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It's a curious thing about the Golden State Warriors. Every year, they get their time of scrutiny, a time when fans and writers look squarely at them. That time is now.

The NFL season is over — it extended longer than usual around here, the Super Bowl and all that. And baseball has not started. Which means the Warriors move to the center of the frame. We look at them. We notice things. We take stock. They are the story.

It is a good thing to be the story, and the Warriors wish they were the story for a longer period, although it was impossible for their narrative to compete with the 49ers' in the fall and early winter.

When you are the story, it is helpful if you are telling a good story. The Warriors have told a fascinating story so far. But now they have entered the conflict, the troubling part of the tale. Every good story has conflict — it may have started when God gave Adam and Eve the heave-ho from the Garden of Eden.

For a while, the Warriors were the story of the NBA, this surprise team with maybe one superstar — Stephen Curry — and lots of eager young guys who played their hearts out. David Lee was just great and the Warriors kept beating quality teams, and you knew for a fact they were bound for the playoffs.

You also knew — and this is beyond question — Mark Jackson had become one heck of a coach. There had been doubts. In his first season, maybe you wondered if he was an announcer playing the role of a head coach in the Warriors' story. Or if he was a mannequin who posed as a coach. No way. He is the real thing and he gets his guys to play. And they play good offense and, surprise, they play good defense. And they are a delight to watch.

And this organization has done everything right. It was right to get rid of Monta Ellis for Andrew Bogut, even if Bogut is hurt right now. The Warriors were not winners with Ellis. The ceiling goes way up with Bogut. And the ownership is not cheap, and general manager Bob Myers is exceptional at what he does.

Except now the Warriors have arrived at the conflict part of the story. Bogut is not playing all the games, a novel arrangement. There is an Andrew Bogut game followed by a non-Andrew Bogut game. Hardly a way to win a championship or maybe even intrude on the playoffs.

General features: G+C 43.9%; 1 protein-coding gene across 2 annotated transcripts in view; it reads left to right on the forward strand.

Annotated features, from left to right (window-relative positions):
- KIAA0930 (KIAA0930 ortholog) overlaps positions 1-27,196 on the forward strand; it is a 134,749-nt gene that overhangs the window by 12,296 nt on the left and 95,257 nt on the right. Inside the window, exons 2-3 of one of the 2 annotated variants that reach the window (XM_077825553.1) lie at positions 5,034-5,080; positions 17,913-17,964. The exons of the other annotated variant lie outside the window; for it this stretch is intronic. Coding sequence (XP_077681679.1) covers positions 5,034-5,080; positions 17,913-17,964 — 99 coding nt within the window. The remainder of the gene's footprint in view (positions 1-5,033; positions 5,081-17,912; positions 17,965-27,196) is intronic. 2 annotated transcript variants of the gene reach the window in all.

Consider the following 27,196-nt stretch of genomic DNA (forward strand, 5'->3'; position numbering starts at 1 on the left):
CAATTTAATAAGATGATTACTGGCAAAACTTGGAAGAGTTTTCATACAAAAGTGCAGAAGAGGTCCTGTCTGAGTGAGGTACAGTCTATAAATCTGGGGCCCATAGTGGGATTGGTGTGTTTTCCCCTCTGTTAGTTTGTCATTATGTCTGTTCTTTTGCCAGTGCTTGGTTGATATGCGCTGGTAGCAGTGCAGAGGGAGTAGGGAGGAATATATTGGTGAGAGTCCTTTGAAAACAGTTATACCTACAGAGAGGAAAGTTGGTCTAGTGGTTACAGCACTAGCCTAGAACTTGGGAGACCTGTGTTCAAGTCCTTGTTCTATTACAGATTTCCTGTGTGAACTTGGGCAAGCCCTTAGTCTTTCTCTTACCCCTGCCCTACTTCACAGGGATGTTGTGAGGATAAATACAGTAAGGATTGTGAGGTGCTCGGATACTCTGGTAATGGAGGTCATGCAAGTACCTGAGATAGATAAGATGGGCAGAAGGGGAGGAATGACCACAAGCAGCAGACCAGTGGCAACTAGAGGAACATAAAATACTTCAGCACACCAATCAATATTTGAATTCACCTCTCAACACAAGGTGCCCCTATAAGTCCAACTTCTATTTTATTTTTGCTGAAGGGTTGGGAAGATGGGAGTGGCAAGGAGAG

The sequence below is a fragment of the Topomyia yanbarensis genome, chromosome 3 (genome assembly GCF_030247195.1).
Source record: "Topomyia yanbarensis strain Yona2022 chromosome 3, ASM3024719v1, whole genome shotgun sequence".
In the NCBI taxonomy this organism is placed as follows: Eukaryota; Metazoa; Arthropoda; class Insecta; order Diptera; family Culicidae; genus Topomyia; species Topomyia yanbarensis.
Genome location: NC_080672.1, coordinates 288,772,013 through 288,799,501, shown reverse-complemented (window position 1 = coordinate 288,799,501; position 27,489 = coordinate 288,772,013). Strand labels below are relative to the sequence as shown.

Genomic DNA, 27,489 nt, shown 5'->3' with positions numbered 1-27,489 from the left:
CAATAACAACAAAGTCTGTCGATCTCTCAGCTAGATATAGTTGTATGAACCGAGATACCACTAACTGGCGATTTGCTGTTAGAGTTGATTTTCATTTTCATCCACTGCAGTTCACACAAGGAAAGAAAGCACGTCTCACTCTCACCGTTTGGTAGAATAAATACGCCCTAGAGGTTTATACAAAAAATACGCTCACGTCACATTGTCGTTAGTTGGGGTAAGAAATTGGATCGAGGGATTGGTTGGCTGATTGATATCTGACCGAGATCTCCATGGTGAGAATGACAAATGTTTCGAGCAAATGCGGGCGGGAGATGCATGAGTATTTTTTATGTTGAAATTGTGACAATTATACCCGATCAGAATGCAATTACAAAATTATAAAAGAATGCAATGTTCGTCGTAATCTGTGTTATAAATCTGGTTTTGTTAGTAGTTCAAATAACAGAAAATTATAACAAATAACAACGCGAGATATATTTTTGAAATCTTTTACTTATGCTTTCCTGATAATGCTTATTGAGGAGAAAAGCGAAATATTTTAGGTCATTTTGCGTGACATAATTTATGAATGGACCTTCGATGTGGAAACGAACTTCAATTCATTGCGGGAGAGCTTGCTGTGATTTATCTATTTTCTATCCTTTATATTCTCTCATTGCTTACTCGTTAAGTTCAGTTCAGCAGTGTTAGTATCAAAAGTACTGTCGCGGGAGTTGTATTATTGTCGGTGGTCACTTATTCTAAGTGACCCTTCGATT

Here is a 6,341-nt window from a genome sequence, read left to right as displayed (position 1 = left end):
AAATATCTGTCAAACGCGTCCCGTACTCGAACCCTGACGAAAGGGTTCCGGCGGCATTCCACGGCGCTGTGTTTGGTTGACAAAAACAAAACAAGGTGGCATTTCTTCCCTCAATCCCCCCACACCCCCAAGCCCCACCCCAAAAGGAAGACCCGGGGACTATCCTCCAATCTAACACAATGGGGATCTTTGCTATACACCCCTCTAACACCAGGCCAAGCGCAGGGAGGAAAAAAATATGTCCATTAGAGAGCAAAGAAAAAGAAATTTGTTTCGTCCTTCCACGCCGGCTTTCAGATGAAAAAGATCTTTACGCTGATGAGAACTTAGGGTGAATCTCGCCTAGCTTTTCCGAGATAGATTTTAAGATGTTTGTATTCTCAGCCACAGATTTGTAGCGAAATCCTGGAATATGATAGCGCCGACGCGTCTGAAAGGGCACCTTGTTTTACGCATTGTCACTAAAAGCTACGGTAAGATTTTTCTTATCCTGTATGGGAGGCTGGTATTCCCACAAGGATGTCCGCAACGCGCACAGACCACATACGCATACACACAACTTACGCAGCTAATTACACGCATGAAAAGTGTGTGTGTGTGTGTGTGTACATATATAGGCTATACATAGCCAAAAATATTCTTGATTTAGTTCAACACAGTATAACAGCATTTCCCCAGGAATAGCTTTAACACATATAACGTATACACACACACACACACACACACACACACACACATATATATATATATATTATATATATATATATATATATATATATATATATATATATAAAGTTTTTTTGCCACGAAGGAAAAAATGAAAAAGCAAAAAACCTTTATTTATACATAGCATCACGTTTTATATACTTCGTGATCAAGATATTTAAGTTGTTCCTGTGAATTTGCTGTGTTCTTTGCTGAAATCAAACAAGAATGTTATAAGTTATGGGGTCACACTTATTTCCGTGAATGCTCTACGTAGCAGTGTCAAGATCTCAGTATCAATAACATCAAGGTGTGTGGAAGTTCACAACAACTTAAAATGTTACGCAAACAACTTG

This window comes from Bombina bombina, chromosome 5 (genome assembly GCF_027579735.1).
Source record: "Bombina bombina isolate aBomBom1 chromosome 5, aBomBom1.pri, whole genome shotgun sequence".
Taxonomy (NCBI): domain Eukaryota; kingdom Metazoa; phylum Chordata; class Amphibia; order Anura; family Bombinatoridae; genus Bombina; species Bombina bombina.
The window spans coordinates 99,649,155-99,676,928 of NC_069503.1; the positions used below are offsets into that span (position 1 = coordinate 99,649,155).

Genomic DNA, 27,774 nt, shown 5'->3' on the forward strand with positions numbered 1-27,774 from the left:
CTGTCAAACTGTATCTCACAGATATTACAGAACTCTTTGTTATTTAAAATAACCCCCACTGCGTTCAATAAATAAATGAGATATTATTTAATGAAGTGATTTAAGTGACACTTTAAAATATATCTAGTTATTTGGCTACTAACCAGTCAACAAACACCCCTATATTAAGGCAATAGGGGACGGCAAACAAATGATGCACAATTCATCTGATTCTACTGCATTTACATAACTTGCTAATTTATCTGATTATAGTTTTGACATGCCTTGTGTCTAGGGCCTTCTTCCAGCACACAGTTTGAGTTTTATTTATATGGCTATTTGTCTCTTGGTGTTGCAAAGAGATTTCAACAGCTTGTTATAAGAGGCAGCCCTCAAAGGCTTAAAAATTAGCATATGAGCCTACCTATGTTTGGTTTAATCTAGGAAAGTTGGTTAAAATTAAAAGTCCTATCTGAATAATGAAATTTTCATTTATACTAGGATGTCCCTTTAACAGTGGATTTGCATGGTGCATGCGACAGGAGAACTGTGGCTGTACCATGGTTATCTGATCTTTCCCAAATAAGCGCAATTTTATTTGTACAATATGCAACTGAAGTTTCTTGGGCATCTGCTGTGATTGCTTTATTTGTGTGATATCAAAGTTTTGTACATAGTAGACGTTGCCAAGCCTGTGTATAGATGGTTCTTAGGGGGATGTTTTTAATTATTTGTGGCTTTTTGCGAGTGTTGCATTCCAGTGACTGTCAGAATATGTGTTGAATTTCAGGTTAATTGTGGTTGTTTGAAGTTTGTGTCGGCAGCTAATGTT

Lately, Jarrett Jack, their jack of all trades, got hurt and hasn't played. And you realize how fragile is the Warriors' balance, very delicate. With no Bogut and no Jack they have trouble doing, well, jack. They have a four-game losing streak, games they didn't merely lose. In three of them, they got murdered. They looked like other Warriors teams we've seen and gasped at.

There are mitigating circumstances. Like the injuries. Like the four straight losses came on the road. It is hard to play on the road, especially when you play four games in five nights. A team will get tired.

And there is something else. Every team goes through a slump. It is part of the deal. For whatever reason, a team can't get it together, and then for whatever reason it does get it together. It's one of the mysteries of team sports.

The Warriors play at home Tuesday night against the Houston Rockets. It is their chance to win a game before the All-Star Break and end the slump. A win would help, although in Houston last week the Rockets eviscerated the Warriors 140-109.

So, we arrive at a moment of definition in this part of the story. If the Warriors can beat the Rockets and go into the break with a win, they gladly define the four straight losses as a mere slump, as something temporary. But if they lose to Houston on their own court and the streak becomes five, they are flirting with a different definition.

Call it a decline.

A decline would call into question the Warriors' chances of making the playoffs, even though they are right now a gaudy nine games over .500 and in sixth place in the West in the playoff race — eight teams qualify.

Slump or decline? The Warriors are in charge of the definition. To their credit, it's up to them.

For more on the world of sports in general and the Bay Area in particular, go to the Cohn Zohn at cohn.blogs.pressdemocrat.com. You can reach Staff Columnist Lowell Cohn at lowell.cohn@pressdemocrat.com.